Belle wants to be an inventor, not a queen. But when her kingdom’s exquisitely preened facade crumbles in an urban cave-in, swallowing her brother and exposing the mechanized rebel society beneath their feet, she must confront the schemes of her ambitious fiancé and ally herself with the Underground Revolution to save her kingdom from collapse.


Logline Critique 7


Historical Young Adult

It’s 1684 French society, where young noble ladies are bred to marry, and men control everything. Adrienne wants more. Rejecting society’s prejudices and the Absolutism of Louis XIV, she helps a suave nobleman publish a treasonous pamphlet decrying Louis’s power. When they become targets of the King’s private bloodhound, Adrienne’s spiteful beau intervenes. After all, men know best, and his agenda has nothing to do with her fight for women’s freedoms.

Logline Critique 6


Adult Historical Paranormal Fantasy

The U.S.’s top psychic has gone rogue. Cold War in full swing, tensions are high as the world powers are forced to work together and assemble two teams of their top psychics and soldiers to hunt him down before he destroys the civilized world one atomic bomb at a time.


Logline Critique 5

Title: Wonder Why

Upmarket fiction

When a reporter shows up at her husband’s funeral, a former seventies rock and roll icon is forced to face the thirty year old tragedy that sent her into hiding, in order to achieve the peace she has never had and help her equally talented son navigate the dangerous life she once rejected.

Logline Critique 4

Title: The Oneironauts

MG Fantasy

After spending six lonely years living in Asylum Island’s rickety-crickety lighthouse, eleven-year-old Reverie West is more than ready to set sail with the five mysterious strangers who wash ashore one summer night. What she may not be ready for is their destination – Oneiros, the land of dreams, nightmares, and Revi’s mother.

Logline Critique 3


YA Contemporary

17 year old Cat craves independence, but guilt stops her from doing anything to upset her parents since her mother is sick and her father is crazy overprotective. When Cat falls for a boy who actually appreciates her brain, she must choose between peace in her family or her own happiness.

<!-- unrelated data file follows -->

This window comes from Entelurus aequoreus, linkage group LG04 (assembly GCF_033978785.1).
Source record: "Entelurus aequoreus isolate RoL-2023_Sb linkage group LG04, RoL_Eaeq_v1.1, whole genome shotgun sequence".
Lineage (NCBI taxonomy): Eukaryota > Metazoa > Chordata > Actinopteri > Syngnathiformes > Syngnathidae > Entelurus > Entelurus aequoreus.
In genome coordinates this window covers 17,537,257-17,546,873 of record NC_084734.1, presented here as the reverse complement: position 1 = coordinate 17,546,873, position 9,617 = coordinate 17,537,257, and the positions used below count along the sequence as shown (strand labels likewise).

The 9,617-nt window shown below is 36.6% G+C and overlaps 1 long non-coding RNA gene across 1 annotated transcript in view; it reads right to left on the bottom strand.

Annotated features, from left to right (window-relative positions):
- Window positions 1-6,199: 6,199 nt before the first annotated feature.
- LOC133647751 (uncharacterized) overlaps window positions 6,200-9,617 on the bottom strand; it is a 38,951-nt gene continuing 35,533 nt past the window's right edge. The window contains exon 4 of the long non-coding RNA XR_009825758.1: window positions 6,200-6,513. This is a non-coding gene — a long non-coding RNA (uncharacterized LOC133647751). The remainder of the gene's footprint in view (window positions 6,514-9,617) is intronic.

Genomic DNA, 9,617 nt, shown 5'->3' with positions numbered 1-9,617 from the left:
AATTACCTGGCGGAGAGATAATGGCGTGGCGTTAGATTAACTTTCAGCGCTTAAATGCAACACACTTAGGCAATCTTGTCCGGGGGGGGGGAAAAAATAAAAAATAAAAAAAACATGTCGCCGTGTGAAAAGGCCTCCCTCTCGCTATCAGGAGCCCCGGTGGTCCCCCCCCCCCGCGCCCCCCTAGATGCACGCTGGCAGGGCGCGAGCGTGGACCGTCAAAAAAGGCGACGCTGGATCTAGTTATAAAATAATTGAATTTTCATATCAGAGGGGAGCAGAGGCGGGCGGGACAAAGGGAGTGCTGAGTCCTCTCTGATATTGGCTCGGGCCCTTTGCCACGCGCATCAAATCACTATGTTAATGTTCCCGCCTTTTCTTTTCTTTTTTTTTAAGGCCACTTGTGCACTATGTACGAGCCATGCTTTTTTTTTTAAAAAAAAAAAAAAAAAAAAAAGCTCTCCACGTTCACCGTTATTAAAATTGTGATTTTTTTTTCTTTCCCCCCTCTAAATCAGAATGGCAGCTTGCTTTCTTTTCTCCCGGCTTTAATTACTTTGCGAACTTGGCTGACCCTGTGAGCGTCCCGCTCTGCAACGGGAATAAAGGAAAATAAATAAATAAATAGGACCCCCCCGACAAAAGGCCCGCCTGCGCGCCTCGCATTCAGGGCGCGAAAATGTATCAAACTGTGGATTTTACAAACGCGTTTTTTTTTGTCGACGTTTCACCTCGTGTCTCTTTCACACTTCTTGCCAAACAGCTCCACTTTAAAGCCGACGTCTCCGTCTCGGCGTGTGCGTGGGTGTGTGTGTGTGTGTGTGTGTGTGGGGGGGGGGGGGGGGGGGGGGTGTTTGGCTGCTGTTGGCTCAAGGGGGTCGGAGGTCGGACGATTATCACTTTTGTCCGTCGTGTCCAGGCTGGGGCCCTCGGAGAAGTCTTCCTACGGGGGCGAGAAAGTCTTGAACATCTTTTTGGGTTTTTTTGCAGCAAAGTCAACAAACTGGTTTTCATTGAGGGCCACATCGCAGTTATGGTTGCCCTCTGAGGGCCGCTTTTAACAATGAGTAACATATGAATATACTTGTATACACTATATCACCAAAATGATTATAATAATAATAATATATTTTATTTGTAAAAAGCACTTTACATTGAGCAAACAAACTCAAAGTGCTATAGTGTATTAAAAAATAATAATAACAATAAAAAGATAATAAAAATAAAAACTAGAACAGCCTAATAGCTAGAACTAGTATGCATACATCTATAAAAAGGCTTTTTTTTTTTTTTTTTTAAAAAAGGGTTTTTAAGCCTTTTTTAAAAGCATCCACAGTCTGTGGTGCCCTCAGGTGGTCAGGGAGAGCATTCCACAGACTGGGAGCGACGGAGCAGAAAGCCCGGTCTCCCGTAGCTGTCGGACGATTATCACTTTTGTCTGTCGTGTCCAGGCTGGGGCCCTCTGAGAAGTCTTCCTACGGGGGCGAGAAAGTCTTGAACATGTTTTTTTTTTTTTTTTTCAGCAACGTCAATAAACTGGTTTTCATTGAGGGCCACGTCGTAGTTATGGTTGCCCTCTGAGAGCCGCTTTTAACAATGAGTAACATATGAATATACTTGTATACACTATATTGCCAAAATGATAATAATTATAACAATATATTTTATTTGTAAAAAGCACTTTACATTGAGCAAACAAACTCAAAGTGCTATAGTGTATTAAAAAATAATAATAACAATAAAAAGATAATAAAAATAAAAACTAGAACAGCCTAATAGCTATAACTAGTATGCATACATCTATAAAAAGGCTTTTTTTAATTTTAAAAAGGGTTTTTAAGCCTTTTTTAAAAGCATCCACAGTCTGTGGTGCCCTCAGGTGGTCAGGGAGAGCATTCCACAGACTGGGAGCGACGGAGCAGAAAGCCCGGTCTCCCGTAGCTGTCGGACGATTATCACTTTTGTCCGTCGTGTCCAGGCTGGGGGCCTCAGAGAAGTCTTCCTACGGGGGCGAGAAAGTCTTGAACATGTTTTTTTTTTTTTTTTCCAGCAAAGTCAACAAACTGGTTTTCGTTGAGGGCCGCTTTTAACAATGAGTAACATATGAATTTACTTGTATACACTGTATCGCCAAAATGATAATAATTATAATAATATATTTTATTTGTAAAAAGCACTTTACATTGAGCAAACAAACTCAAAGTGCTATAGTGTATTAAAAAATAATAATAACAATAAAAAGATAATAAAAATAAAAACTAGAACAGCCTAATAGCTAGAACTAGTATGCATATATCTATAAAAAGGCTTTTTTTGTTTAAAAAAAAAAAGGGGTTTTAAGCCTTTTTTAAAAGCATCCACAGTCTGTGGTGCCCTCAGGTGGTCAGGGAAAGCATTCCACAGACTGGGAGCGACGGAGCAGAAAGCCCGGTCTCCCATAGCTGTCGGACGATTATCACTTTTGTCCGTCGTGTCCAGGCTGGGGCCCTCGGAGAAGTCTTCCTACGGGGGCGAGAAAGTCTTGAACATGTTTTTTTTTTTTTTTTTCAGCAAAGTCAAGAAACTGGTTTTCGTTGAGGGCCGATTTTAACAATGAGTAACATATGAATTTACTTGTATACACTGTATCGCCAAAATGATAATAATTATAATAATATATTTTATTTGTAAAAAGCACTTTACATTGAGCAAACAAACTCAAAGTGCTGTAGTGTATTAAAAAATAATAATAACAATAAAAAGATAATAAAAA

Logline Critique 2

Title: A Complex Solution

YA contemporary

When Amanda Thompson, a critically depressed teen loses her parents in a car accident, she finds no more reason to live and attempts suicide by slitting her wrists.
As she recovers and begins school in a new town, she meets an extraordinary boy who draws her out of her depression and helps her cope with further pain when she discovers a shocking secret from her parents past which could change her life forever.

Logline Critique 1


YA Contemporary

If 17 year old professional tennis player Harper doesn’t let go of the wrong things in her life—mainly her sense of entitlement and her childhood sweetheart who also happens to be her sister’s ex—then the right things won’t have a chance to catch her. And that could cost her true love, her family and the US Open.

Logline Critique

Best "log" cake I could find - from my Settler's of Catan cupcake cake.
Best “log” cake I could find – from my Settler’s of Catan cupcake cake.

In honour of Authoress’s ON THE BLOCK contest next month over on Miss Snark’s First Victim (if you’re a querying writer and you don’t know this blog, go check it out, I’ll wait) I am hosting a logline critique here on the blog. Details at the bottom of this post.

What is a logline?

A logline, or elevator pitch, is a short summary of your book (about the length of time it would take to tell someone in an elevator ride). Similar to a query synopsis it should hook the listener/reader into wanting to read more, without revealing the ending. These pitches are essential for Twitter Pitch Parties, conferences (“So, what are you writing?”), and anytime someone asks you what your book is about.

Authoress posted some great links here, and I’ll add my two cents by saying the best loglines will include some (if not all) of the 4Cs of query synopses – which I wrote about here.

Loglines for the ON THE BLOCK contest and this critique opportunity should be 75 words long, max (but less is better. Really. Mine, below, is 46 words.)

Now for the part you’re waiting for: The Critiques.

Starting Monday August 17th at 9am (EDT), until Wednesday August 19th at 5pm (also EDT) I will be accepting Loglines sent to my email: kimberlycallard (at) hotmail (dot) com. I will take the first 50 loglines (or however many I get by 5pm Wednesday). I will post the loglines in the morning on Thursday August 20th. Any that arrive before or after the entry window will be deleted unread.

Please only one entry per person, even if you write in different genres/age groups. As this is a warm-up for the ON THE BLOCK contest, I will be limiting entries to: all genres in MG, YA, NA, & Adult, except Erotica/erotic romance (Sorry PB writers!).